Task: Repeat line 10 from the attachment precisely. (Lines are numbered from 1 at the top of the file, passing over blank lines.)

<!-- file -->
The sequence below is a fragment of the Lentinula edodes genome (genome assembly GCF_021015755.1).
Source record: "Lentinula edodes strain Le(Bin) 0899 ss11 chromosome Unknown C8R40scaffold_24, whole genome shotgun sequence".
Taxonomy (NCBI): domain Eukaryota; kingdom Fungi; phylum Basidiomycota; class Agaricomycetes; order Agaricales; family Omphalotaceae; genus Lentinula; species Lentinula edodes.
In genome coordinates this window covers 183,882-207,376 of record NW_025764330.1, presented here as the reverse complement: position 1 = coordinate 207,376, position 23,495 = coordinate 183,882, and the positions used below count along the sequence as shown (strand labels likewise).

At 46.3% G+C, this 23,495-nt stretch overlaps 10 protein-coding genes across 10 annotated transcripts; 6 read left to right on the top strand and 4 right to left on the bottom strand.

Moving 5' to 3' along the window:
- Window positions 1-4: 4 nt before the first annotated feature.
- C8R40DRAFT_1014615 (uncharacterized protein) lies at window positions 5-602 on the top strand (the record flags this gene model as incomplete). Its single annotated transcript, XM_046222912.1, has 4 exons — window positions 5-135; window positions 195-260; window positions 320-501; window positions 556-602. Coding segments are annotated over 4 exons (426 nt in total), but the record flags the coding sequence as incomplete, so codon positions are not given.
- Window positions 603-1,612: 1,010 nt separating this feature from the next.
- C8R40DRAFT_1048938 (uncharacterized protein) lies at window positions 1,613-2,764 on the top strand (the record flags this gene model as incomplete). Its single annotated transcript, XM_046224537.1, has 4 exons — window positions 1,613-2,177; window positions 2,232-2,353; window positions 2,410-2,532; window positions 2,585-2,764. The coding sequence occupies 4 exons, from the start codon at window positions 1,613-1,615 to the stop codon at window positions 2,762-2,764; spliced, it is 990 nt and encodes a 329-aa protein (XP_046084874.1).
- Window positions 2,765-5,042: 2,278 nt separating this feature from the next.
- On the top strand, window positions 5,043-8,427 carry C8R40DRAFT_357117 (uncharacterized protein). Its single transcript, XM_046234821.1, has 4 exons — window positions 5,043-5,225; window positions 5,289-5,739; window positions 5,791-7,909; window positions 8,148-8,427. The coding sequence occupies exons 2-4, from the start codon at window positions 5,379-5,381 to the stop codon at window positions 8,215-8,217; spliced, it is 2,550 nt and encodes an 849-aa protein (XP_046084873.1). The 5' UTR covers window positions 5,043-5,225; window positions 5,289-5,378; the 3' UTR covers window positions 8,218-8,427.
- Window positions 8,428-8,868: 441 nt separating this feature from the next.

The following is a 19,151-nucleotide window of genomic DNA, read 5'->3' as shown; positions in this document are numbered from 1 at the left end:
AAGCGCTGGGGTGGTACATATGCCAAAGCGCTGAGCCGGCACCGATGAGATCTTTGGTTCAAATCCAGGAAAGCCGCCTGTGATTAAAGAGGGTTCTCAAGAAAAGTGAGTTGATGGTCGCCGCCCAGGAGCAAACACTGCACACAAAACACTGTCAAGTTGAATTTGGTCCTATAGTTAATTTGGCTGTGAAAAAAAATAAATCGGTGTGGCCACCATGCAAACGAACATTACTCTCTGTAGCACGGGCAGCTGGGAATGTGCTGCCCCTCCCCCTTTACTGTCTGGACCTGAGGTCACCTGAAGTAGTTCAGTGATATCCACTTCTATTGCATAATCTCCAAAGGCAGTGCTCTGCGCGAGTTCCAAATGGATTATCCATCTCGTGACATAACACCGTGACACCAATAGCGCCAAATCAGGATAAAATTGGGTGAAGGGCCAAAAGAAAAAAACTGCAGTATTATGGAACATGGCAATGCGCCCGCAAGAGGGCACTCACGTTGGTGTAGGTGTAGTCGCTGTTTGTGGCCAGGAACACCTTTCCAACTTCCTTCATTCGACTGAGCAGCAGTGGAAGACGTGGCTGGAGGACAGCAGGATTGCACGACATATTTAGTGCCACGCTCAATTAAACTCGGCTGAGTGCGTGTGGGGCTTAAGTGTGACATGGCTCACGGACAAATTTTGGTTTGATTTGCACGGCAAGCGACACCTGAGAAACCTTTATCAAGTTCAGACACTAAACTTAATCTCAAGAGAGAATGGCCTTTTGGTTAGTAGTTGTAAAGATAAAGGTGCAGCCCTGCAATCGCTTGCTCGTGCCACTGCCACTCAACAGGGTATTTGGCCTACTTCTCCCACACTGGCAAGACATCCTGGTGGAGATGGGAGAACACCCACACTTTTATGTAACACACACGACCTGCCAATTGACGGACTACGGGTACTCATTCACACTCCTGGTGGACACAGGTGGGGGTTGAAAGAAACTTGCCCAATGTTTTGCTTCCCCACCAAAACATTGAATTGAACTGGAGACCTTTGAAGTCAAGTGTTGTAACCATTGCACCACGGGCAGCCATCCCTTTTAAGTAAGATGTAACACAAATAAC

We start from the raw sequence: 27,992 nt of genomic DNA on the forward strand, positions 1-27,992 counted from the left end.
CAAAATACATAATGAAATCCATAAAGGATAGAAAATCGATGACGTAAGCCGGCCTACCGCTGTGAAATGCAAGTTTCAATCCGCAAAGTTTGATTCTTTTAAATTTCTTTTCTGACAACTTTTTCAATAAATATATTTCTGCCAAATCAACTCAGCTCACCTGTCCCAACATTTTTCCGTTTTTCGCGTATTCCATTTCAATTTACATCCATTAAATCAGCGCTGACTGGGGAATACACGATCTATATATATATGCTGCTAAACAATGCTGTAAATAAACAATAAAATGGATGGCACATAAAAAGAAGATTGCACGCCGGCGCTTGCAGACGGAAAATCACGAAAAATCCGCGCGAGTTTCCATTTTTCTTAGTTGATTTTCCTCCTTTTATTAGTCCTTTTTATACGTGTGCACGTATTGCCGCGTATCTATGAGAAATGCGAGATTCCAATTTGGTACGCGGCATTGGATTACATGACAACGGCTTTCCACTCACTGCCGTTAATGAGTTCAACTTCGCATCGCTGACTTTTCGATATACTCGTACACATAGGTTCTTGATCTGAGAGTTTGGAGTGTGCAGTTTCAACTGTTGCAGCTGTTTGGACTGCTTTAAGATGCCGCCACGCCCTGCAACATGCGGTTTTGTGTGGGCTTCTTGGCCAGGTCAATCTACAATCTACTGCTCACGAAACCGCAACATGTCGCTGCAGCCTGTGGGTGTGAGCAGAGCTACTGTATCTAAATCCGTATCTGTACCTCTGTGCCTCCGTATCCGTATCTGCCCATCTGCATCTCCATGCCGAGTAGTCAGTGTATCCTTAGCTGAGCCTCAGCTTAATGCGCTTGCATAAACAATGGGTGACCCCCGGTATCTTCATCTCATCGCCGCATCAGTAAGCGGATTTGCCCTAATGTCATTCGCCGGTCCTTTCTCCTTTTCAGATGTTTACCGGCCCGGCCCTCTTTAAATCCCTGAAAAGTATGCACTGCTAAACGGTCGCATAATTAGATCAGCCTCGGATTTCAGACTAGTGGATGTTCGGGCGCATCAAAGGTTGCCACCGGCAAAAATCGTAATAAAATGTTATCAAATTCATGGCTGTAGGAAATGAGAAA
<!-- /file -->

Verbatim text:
- C8R40DRAFT_1048938 (uncharacterized protein) lies at window positions 1,613-2,764 on the top strand (the record flags this gene model as incomplete). Its single annotated transcript, XM_046224537.1, has 4 exons — window positions 1,613-2,177; window positions 2,232-2,353; window positions 2,410-2,532; window positions 2,585-2,764. The coding sequence occupies 4 exons, from the start codon at window positions 1,613-1,615 to the stop codon at window positions 2,762-2,764; spliced, it is 990 nt and encodes a 329-aa protein (XP_046084874.1).